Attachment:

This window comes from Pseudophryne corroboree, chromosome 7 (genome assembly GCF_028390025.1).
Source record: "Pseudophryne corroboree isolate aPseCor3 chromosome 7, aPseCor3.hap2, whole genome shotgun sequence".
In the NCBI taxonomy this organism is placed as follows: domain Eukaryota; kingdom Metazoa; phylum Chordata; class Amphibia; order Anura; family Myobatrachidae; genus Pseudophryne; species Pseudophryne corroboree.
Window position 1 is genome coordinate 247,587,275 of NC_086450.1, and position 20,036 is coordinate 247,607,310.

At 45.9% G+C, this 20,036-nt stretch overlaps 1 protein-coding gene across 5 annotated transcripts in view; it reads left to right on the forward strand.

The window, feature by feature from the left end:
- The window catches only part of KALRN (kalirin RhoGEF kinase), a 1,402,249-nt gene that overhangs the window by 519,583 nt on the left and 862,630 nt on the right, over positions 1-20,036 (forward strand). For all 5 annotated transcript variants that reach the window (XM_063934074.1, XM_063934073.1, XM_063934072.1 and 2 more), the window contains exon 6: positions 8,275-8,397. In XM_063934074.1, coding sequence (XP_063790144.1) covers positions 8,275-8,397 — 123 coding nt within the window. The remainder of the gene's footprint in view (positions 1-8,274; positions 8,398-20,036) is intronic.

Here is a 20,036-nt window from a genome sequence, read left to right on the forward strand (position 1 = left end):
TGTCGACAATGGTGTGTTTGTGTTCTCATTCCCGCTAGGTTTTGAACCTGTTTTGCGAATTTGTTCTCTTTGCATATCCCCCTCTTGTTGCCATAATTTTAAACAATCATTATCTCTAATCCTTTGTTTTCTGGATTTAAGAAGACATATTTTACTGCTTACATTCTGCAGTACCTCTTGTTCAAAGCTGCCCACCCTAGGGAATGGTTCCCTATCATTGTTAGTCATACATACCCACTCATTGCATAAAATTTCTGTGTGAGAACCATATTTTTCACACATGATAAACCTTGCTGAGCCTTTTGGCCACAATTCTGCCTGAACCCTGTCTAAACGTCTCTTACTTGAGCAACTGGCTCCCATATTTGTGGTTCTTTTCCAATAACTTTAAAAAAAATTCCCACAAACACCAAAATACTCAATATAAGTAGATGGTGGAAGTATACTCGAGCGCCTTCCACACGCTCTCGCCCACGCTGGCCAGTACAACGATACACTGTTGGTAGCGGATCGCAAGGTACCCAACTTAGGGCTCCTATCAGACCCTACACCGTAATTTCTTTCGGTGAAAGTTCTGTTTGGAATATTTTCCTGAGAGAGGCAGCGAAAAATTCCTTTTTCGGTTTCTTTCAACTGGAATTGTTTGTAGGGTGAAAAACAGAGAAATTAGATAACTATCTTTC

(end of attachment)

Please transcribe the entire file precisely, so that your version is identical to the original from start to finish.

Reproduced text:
This window comes from Pseudophryne corroboree, chromosome 7 (genome assembly GCF_028390025.1).
Source record: "Pseudophryne corroboree isolate aPseCor3 chromosome 7, aPseCor3.hap2, whole genome shotgun sequence".
In the NCBI taxonomy this organism is placed as follows: domain Eukaryota; kingdom Metazoa; phylum Chordata; class Amphibia; order Anura; family Myobatrachidae; genus Pseudophryne; species Pseudophryne corroboree.
Window position 1 is genome coordinate 247,587,275 of NC_086450.1, and position 20,036 is coordinate 247,607,310.

At 45.9% G+C, this 20,036-nt stretch overlaps 1 protein-coding gene across 5 annotated transcripts in view; it reads left to right on the forward strand.

The window, feature by feature from the left end:
- The window catches only part of KALRN (kalirin RhoGEF kinase), a 1,402,249-nt gene that overhangs the window by 519,583 nt on the left and 862,630 nt on the right, over positions 1-20,036 (forward strand). For all 5 annotated transcript variants that reach the window (XM_063934074.1, XM_063934073.1, XM_063934072.1 and 2 more), the window contains exon 6: positions 8,275-8,397. In XM_063934074.1, coding sequence (XP_063790144.1) covers positions 8,275-8,397 — 123 coding nt within the window. The remainder of the gene's footprint in view (positions 1-8,274; positions 8,398-20,036) is intronic.

Here is a 20,036-nt window from a genome sequence, read left to right on the forward strand (position 1 = left end):
TGTCGACAATGGTGTGTTTGTGTTCTCATTCCCGCTAGGTTTTGAACCTGTTTTGCGAATTTGTTCTCTTTGCATATCCCCCTCTTGTTGCCATAATTTTAAACAATCATTATCTCTAATCCTTTGTTTTCTGGATTTAAGAAGACATATTTTACTGCTTACATTCTGCAGTACCTCTTGTTCAAAGCTGCCCACCCTAGGGAATGGTTCCCTATCATTGTTAGTCATACATACCCACTCATTGCATAAAATTTCTGTGTGAGAACCATATTTTTCACACATGATAAACCTTGCTGAGCCTTTTGGCCACAATTCTGCCTGAACCCTGTCTAAACGTCTCTTACTTGAGCAACTGGCTCCCATATTTGTGGTTCTTTTCCAATAACTTTAAAAAAAATTCCCACAAACACCAAAATACTCAATATAAGTAGATGGTGGAAGTATACTCGAGCGCCTTCCACACGCTCTCGCCCACGCTGGCCAGTACAACGATACACTGTTGGTAGCGGATCGCAAGGTACCCAACTTAGGGCTCCTATCAGACCCTACACCGTAATTTCTTTCGGTGAAAGTTCTGTTTGGAATATTTTCCTGAGAGAGGCAGCGAAAAATTCCTTTTTCGGTTTCTTTCAACTGGAATTGTTTGTAGGGTGAAAAACAGAGAAATTAGATAACTATCTTTC